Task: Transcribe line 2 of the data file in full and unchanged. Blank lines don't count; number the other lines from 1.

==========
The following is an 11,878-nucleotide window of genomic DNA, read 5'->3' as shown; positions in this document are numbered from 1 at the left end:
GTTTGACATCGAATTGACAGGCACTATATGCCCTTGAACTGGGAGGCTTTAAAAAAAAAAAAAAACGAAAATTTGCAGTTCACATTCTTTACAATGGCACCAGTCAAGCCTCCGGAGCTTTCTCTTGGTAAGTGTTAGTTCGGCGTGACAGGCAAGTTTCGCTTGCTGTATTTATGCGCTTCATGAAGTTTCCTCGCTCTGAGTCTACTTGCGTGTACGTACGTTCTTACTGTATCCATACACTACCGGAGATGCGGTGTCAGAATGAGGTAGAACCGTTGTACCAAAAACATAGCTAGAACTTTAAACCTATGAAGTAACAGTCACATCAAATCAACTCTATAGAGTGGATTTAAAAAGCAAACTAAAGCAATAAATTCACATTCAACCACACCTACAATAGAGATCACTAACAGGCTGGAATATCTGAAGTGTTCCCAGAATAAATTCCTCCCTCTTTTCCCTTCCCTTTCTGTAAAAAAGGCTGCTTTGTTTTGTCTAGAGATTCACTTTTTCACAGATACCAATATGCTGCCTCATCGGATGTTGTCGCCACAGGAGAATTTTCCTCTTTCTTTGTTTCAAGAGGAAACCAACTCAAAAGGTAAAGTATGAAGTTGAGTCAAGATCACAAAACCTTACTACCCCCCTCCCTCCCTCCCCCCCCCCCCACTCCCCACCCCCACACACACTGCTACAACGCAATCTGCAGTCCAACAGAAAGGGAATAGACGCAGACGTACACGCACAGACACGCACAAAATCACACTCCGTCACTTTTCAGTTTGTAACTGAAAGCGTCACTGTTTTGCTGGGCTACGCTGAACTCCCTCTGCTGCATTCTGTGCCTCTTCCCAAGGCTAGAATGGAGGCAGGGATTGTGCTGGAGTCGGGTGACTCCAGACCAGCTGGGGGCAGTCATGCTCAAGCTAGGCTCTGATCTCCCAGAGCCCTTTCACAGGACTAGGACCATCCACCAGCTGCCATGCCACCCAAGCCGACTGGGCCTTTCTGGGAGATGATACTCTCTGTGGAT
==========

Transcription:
GTTTGACATCGAATTGACAGGCACTATATGCCCTTGAACTGGGAGGCTTTAAAAAAAAAAAAAAACGAAAATTTGCAGTTCACATTCTTTACAATGGCACCAGTCAAGCCTCCGGAGCTTTCTCTTGGTAAGTGTTAGTTCGGCGTGACAGGCAAGTTTCGCTTGCTGTATTTATGCGCTTCATGAAGTTTCCTCGCTCTGAGTCTACTTGCGTGTACGTACGTTCTTACTGTATCCATACACTACCGGAGATGCGGTGTCAGAATGAGGTAGAACCGTTGTACCAAAAACATAGCTAGAACTTTAAACCTATGAAGTAACAGTCACATCAAATCAACTCTATAGAGTGGATTTAAAAAGCAAACTAAAGCAATAAATTCACATTCAACCACACCTACAATAGAGATCACTAACAGGCTGGAATATCTGAAGTGTTCCCAGAATAAATTCCTCCCTCTTTTCCCTTCCCTTTCTGTAAAAAAGGCTGCTTTGTTTTGTCTAGAGATTCACTTTTTCACAGATACCAATATGCTGCCTCATCGGATGTTGTCGCCACAGGAGAATTTTCCTCTTTCTTTGTTTCAAGAGGAAACCAACTCAAAAGGTAAAGTATGAAGTTGAGTCAAGATCACAAAACCTTACTACCCCCCTCCCTCCCTCCCCCCCCCCCCACTCCCCACCCCCACACACACTGCTACAACGCAATCTGCAGTCCAACAGAAAGGGAATAGACGCAGACGTACACGCACAGACACGCACAAAATCACACTCCGTCACTTTTCAGTTTGTAACTGAAAGCGTCACTGTTTTGCTGGGCTACGCTGAACTCCCTCTGCTGCATTCTGTGCCTCTTCCCAAGGCTAGAATGGAGGCAGGGATTGTGCTGGAGTCGGGTGACTCCAGACCAGCTGGGGGCAGTCATGCTCAAGCTAGGCTCTGATCTCCCAGAGCCCTTTCACAGGACTAGGACCATCCACCAGCTGCCATGCCACCCAAGCCGACTGGGCCTTTCTGGGAGATGATACTCTCTGTGGAT